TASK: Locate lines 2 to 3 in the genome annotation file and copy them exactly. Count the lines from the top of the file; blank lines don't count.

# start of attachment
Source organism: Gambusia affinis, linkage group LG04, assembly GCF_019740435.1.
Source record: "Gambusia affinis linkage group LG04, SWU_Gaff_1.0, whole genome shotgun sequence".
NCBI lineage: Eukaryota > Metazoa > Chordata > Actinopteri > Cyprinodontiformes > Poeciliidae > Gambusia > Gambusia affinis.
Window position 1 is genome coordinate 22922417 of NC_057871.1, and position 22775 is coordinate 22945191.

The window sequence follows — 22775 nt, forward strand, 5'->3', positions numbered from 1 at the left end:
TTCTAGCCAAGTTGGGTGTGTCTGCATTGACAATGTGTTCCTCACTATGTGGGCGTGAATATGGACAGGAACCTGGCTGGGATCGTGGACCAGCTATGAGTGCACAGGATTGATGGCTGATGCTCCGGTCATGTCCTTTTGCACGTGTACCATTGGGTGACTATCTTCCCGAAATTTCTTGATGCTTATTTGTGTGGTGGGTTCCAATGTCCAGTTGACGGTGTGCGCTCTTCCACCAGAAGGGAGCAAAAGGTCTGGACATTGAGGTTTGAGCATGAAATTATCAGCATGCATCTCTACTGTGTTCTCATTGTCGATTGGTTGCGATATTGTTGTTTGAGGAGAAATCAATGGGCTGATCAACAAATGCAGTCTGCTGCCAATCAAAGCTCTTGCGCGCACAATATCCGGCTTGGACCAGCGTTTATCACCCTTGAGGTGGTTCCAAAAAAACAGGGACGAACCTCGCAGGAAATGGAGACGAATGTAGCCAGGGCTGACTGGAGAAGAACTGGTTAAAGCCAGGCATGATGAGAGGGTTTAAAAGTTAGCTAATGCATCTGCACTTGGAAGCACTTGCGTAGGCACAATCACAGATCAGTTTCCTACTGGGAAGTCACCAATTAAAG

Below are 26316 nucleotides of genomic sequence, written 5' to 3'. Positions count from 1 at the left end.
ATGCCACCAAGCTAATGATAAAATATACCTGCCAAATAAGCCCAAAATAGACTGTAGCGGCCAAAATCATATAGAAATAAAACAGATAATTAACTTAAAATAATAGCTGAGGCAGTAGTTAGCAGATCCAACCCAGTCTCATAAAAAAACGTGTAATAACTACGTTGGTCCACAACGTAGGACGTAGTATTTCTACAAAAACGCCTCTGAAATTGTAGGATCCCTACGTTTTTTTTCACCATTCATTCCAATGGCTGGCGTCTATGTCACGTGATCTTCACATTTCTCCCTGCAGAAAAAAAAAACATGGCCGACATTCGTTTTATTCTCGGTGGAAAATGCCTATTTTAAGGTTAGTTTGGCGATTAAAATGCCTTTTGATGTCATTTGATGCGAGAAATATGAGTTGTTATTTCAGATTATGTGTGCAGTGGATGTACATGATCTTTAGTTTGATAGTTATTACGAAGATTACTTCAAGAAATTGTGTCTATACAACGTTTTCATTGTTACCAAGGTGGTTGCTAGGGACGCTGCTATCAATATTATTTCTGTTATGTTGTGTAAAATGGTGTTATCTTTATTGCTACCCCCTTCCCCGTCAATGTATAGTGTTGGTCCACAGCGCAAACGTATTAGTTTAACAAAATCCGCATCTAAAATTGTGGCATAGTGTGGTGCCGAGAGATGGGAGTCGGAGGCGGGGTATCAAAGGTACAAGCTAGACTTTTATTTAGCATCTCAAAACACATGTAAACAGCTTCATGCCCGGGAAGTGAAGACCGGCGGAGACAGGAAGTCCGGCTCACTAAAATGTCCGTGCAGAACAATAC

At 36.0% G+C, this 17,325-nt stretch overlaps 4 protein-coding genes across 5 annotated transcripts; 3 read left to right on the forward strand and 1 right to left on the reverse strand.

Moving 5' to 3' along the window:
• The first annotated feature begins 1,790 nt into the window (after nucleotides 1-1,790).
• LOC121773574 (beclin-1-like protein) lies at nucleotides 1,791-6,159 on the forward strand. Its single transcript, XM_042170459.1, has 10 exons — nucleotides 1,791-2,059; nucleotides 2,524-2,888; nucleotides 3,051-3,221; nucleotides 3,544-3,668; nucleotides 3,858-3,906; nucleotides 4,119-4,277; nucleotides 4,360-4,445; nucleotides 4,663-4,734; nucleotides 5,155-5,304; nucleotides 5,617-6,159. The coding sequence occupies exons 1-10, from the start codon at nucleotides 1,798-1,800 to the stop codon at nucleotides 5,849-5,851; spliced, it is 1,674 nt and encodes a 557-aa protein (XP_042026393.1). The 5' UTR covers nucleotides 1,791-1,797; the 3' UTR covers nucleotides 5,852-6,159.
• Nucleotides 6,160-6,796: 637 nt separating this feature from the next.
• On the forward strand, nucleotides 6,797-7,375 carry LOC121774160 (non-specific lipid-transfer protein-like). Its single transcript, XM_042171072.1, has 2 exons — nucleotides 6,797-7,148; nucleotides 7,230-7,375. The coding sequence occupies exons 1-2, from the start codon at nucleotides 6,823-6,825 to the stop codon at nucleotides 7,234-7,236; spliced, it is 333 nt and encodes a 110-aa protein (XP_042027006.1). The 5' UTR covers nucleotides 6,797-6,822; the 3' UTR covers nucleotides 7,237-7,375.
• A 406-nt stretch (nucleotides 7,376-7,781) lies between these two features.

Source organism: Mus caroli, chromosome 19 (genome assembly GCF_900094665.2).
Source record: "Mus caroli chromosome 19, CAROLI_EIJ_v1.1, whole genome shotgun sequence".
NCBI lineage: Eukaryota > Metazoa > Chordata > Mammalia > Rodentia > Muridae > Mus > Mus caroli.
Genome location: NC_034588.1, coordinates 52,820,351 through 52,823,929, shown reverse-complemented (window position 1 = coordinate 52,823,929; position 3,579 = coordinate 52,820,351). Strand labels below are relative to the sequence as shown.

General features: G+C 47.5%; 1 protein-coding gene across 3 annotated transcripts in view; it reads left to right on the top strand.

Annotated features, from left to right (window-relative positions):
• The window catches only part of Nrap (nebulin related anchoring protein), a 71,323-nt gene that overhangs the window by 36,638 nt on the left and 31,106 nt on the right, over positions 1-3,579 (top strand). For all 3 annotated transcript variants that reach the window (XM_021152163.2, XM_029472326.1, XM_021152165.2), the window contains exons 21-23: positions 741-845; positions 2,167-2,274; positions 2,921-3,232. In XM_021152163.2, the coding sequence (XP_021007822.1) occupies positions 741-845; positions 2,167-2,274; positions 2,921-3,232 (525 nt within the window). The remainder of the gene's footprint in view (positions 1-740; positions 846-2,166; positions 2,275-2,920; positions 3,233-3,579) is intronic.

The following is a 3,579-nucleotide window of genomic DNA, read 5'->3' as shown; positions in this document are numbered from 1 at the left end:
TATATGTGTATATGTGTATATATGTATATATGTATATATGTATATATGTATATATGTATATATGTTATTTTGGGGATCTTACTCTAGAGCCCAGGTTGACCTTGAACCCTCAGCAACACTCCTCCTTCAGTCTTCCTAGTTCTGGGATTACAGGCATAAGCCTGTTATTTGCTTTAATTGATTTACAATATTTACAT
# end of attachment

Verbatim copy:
Source record: "Gambusia affinis linkage group LG04, SWU_Gaff_1.0, whole genome shotgun sequence".
NCBI lineage: Eukaryota > Metazoa > Chordata > Actinopteri > Cyprinodontiformes > Poeciliidae > Gambusia > Gambusia affinis.